How Much Is Your Love Of Hot Sauce Costing Taco Bell?
Growing up, the only really acceptable condiment in my house was mustard. There were lots of kinds of mustard, though! Grey Poupon for when you were feeling fancy; grainier, tangier deli mustard for sandwiches; honey-mustard sometimes for fun. If you wanted to add something beyond mustard to your food, you could add some pickles or maybe sprinkle on some cheese, but — unless you were my little brother, who put ketchup on everything and who was roundly mocked for his immaturity — those were your options.
Luckily mustard is delicious on everything from tuna to french fries. It’s inexpensive and it’s not bad for you: during my disordered eating days, I used it in lieu of salad dressing. My mustard monogamy has served me fine. Je ne regrette rien. But I do admit that the limited horizons of my childhood made me easily shocked when I ventured out into the world.
My mother didn’t put salt on the table, let alone on food. For years I was discomfited if I saw someone pick up a salt-shaker, assuming that doing so was understood to be an insult to the chef. I was and am grossed out by mayonnaise, which is the color and consistency of something in your body gone horribly wrong. And I still don’t get hot sauce. What’s the point of inflaming your mouth to the point where you can’t taste anything except burning?
Ruth Graham extols the virtues of hot sauce, though, especially on food at Taco Bell. Her problem is that, in recent years, fast food joints have made such condiments harder to get ahold of. You can’t grab them off the table anymore; you have to ask the staff for the taste-enhancers that should be your right as a consumer. She demands to know why.
When I asked around on social media, I heard stories about McDonald’s charging for sweet-and-sour sauce and eliminating mayonnaise packets, and about “those cheap Chick-fil-A bastards” who keep the sauce behind the counter and then “forget” to dole it out when asked. One friend said he was “scarred for life” when an Illinois Wendy’s franchise started charging him 25 cents each for the packets of barbecue sauce he liked on his Jr. Bacon Cheeseburgers. “To this day,” he wrote, “I judge a fast-food joint’s quality of customer service largely on whether they charge for bbq sauce or not.” …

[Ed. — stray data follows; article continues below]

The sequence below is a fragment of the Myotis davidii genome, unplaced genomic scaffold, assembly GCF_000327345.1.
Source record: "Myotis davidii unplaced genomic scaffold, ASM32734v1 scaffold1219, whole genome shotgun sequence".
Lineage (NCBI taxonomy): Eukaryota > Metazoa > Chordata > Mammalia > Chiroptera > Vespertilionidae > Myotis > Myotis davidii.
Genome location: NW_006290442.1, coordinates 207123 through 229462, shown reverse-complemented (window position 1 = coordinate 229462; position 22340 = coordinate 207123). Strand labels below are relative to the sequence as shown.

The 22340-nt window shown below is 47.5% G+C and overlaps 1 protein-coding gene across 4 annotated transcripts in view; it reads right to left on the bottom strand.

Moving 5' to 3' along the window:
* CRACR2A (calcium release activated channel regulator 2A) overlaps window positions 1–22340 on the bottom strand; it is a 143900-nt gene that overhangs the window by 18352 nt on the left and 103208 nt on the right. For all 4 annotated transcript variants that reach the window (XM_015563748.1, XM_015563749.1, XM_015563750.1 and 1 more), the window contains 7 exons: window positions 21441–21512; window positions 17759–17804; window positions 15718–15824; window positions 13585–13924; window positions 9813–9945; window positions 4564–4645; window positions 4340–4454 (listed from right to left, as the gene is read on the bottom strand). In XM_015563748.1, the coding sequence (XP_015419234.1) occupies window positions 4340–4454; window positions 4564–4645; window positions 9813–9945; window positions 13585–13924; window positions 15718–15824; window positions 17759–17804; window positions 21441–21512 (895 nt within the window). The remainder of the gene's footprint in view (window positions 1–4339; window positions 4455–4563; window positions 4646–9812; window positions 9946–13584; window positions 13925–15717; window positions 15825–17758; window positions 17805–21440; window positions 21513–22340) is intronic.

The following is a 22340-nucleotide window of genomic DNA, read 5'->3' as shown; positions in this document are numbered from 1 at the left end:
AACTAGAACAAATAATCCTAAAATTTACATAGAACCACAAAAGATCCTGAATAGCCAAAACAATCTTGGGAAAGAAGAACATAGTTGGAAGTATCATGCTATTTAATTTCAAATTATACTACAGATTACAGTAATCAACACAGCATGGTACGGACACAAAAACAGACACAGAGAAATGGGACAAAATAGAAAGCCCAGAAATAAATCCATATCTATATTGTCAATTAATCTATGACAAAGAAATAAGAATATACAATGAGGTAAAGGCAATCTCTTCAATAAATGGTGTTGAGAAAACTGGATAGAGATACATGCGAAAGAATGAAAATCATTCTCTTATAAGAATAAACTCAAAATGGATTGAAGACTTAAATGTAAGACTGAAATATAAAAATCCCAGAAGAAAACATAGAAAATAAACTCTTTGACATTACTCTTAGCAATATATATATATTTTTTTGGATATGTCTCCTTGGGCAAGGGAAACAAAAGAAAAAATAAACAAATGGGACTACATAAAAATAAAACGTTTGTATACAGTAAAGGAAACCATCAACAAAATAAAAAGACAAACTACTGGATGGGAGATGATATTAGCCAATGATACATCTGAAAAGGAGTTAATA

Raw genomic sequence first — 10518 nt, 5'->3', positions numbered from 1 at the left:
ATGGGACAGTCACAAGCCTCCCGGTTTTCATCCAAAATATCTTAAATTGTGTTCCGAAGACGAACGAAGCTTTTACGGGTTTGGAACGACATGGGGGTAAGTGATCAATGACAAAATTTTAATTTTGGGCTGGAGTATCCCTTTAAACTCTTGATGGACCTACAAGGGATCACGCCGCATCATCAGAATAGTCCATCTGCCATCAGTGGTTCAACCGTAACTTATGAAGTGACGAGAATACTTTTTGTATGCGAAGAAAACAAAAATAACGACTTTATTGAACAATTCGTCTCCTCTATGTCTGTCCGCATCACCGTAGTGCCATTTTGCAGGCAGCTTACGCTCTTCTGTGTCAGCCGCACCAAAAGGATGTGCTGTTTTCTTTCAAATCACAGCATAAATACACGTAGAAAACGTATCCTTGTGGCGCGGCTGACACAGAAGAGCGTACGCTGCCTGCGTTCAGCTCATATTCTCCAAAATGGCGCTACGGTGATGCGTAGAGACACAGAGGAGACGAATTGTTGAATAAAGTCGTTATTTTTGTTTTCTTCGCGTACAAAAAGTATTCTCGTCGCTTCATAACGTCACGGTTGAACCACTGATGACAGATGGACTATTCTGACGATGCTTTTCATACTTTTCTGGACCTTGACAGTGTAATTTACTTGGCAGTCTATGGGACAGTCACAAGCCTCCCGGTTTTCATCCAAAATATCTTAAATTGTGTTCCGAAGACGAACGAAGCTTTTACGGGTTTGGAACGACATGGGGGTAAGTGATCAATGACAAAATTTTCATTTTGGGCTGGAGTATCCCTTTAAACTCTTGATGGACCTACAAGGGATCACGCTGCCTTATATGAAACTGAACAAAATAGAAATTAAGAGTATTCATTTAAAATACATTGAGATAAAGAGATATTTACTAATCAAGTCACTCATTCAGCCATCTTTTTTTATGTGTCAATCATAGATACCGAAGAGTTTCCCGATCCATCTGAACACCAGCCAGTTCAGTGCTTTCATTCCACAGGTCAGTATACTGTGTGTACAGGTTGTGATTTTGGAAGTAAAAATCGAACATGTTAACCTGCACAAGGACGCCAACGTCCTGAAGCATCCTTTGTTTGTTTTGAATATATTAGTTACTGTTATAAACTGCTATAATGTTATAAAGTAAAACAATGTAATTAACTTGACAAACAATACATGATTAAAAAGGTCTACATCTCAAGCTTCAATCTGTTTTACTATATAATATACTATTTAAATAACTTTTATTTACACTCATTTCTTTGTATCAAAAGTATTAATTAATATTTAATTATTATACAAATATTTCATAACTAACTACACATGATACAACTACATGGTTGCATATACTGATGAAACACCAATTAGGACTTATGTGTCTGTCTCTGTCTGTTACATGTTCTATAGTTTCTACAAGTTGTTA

I first reached out to Taco Bell. Our history is long and deep. When my third-grade Sunday school teacher promised my class that he would buy those of us who memorized every weekly Bible verse for a year dinner wherever we wanted, I chose Taco Bell. As a kid, my go-to order was the bean burrito. Today my favorites includes the classic Soft Taco Supreme and the underappreciated beef Meximelt. But one element has remained the same over the decades: fistfuls of Taco Bell hot sauce packets piled onto the paper-covered tray and squeezed onto just about every bite. The more Taco Bell’s food tastes like Taco Bell hot sauce, the more I love it.
All of this is to say that to suddenly have to beg for my hot sauce was pretty galling.
Galling, perhaps. But it seems to be the future. On airlines as in fast food restaurants, freebies are going the way of the dodo. Nothing Gold’s can stay. (Note: This joke also works for Gold’s cocktail sauce.)
Anyway, as we’ve seen, McDonald’s has been having a hard time lately. It’s not surprising that the store would experiment with small cost-cutting measures. But if these measures come at the expense of customer loyalty, surely they’re not worth it?
[Condiment historian Nealon] shares my indignation at the trend of keeping sauce packets behind the counter. “You need to have all your condiments out front, that’s the American way,” Nealon said. “Condiments behind the counter? I’m surprised people don’t revolt.” Speculating that it’s a cost-cutting measure, Nealon proposed a solution: “Take some of that crappy stuff off the dollar menu, price stuff properly, and give us some condiments.”
Or maybe McDonald’s and the other fast food chains trying to reduce expenses by doling out condiments on an as-needed basis are saving sauce packets for a more important use: first aid.